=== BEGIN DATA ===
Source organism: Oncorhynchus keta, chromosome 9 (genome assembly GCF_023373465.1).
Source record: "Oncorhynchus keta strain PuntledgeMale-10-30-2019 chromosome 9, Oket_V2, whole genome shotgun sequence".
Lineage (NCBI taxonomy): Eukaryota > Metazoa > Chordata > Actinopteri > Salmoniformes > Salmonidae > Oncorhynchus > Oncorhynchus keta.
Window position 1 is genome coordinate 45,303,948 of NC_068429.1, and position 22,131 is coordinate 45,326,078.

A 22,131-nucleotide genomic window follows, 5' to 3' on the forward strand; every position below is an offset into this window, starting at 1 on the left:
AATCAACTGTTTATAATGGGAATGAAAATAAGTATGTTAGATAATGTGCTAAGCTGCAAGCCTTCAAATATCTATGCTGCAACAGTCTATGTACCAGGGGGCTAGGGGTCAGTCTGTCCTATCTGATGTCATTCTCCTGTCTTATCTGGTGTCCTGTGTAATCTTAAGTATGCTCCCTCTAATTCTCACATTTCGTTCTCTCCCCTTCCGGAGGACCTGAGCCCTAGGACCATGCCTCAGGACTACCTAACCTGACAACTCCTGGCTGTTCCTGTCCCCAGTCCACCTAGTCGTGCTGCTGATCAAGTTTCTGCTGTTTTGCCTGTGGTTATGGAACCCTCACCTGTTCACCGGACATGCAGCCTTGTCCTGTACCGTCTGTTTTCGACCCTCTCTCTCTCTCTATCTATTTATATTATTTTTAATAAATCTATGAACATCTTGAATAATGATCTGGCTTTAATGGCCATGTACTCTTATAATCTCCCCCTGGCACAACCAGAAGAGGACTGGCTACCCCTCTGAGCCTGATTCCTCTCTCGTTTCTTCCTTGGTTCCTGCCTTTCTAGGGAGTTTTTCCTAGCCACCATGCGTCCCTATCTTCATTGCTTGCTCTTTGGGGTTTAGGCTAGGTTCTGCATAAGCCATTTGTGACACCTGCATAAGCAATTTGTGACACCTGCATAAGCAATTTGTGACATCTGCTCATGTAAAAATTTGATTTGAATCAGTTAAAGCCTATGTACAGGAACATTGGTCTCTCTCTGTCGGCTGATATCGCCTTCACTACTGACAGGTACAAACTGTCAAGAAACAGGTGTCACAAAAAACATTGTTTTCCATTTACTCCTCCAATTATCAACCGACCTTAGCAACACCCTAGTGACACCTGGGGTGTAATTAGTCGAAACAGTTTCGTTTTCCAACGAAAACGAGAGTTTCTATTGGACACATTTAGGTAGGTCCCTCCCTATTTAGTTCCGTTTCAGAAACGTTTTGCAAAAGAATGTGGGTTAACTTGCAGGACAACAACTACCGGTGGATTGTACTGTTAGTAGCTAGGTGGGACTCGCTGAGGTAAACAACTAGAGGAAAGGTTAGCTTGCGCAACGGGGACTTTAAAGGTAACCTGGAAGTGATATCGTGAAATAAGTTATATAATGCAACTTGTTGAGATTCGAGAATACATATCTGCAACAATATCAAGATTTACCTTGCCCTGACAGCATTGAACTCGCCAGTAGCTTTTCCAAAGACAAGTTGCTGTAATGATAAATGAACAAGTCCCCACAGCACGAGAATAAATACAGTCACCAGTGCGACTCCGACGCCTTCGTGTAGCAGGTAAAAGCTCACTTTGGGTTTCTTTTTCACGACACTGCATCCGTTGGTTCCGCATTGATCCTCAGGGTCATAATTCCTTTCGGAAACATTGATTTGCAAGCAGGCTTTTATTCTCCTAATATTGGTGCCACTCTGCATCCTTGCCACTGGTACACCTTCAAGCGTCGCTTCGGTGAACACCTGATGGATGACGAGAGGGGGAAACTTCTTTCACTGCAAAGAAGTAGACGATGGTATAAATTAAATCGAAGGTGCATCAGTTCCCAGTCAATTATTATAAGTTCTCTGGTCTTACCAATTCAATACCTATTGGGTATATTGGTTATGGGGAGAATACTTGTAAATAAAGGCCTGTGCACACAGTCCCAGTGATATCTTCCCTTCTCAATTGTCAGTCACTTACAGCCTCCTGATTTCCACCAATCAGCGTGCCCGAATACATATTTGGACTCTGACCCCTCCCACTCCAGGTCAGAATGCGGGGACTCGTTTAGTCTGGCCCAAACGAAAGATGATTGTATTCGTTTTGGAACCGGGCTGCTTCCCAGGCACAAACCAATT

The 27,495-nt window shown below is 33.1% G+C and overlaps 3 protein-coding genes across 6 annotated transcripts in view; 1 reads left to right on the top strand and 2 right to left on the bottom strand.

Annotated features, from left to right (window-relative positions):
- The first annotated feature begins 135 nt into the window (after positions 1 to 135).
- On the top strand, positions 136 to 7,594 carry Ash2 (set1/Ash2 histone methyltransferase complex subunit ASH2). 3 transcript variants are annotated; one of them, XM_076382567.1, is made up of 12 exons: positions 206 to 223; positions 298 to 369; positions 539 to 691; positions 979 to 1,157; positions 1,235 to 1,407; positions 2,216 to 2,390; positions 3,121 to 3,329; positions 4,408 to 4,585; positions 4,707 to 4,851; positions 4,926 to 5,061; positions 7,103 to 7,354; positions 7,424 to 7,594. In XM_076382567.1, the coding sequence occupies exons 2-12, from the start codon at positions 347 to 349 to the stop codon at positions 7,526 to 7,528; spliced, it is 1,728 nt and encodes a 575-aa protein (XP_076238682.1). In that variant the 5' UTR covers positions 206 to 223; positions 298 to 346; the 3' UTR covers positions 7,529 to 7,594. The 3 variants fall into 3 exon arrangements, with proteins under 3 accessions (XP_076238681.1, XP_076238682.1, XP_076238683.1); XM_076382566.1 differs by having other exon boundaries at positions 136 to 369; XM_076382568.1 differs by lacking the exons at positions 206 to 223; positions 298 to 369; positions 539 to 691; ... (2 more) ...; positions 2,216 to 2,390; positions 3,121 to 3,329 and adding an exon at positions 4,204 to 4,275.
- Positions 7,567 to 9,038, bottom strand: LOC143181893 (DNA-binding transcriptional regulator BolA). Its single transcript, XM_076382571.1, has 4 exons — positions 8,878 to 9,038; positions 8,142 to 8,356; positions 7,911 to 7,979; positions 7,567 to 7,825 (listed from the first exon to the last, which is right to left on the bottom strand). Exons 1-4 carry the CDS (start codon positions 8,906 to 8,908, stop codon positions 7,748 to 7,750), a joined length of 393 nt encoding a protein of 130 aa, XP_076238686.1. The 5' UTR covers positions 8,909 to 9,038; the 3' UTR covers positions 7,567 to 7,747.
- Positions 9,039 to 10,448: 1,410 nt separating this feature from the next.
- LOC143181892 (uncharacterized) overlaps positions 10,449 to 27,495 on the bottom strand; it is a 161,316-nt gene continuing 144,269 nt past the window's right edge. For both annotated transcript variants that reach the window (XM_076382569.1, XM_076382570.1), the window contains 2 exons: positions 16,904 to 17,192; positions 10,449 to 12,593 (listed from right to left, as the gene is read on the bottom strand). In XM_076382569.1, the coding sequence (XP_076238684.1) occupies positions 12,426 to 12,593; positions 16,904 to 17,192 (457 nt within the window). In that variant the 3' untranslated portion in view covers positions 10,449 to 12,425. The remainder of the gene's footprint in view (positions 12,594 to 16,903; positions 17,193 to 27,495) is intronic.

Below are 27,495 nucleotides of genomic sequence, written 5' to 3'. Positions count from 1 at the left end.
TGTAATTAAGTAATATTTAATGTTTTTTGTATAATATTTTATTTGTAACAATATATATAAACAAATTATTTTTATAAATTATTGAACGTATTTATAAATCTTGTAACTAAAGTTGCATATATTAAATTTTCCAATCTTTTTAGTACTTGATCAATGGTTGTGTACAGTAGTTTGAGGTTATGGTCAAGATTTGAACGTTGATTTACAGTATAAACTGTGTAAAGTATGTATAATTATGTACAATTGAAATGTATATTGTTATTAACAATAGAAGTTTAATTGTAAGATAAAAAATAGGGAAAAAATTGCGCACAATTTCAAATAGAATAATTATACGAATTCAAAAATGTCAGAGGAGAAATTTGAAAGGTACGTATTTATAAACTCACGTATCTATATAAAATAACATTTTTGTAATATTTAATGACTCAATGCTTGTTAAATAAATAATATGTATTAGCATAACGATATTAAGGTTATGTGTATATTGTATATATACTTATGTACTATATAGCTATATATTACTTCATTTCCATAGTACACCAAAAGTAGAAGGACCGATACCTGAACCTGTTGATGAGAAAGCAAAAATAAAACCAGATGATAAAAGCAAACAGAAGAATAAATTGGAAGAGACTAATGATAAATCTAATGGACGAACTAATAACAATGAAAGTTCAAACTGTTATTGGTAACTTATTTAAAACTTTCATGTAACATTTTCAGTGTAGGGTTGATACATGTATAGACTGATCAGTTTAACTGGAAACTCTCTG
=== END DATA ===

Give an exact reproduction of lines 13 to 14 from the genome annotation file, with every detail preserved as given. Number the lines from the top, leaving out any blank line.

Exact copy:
- LOC143181892 (uncharacterized) overlaps positions 10,449 to 27,495 on the bottom strand; it is a 161,316-nt gene continuing 144,269 nt past the window's right edge. For both annotated transcript variants that reach the window (XM_076382569.1, XM_076382570.1), the window contains 2 exons: positions 16,904 to 17,192; positions 10,449 to 12,593 (listed from right to left, as the gene is read on the bottom strand). In XM_076382569.1, the coding sequence (XP_076238684.1) occupies positions 12,426 to 12,593; positions 16,904 to 17,192 (457 nt within the window). In that variant the 3' untranslated portion in view covers positions 10,449 to 12,425. The remainder of the gene's footprint in view (positions 12,594 to 16,903; positions 17,193 to 27,495) is intronic.

Below are 27,495 nucleotides of genomic sequence, written 5' to 3'. Positions count from 1 at the left end.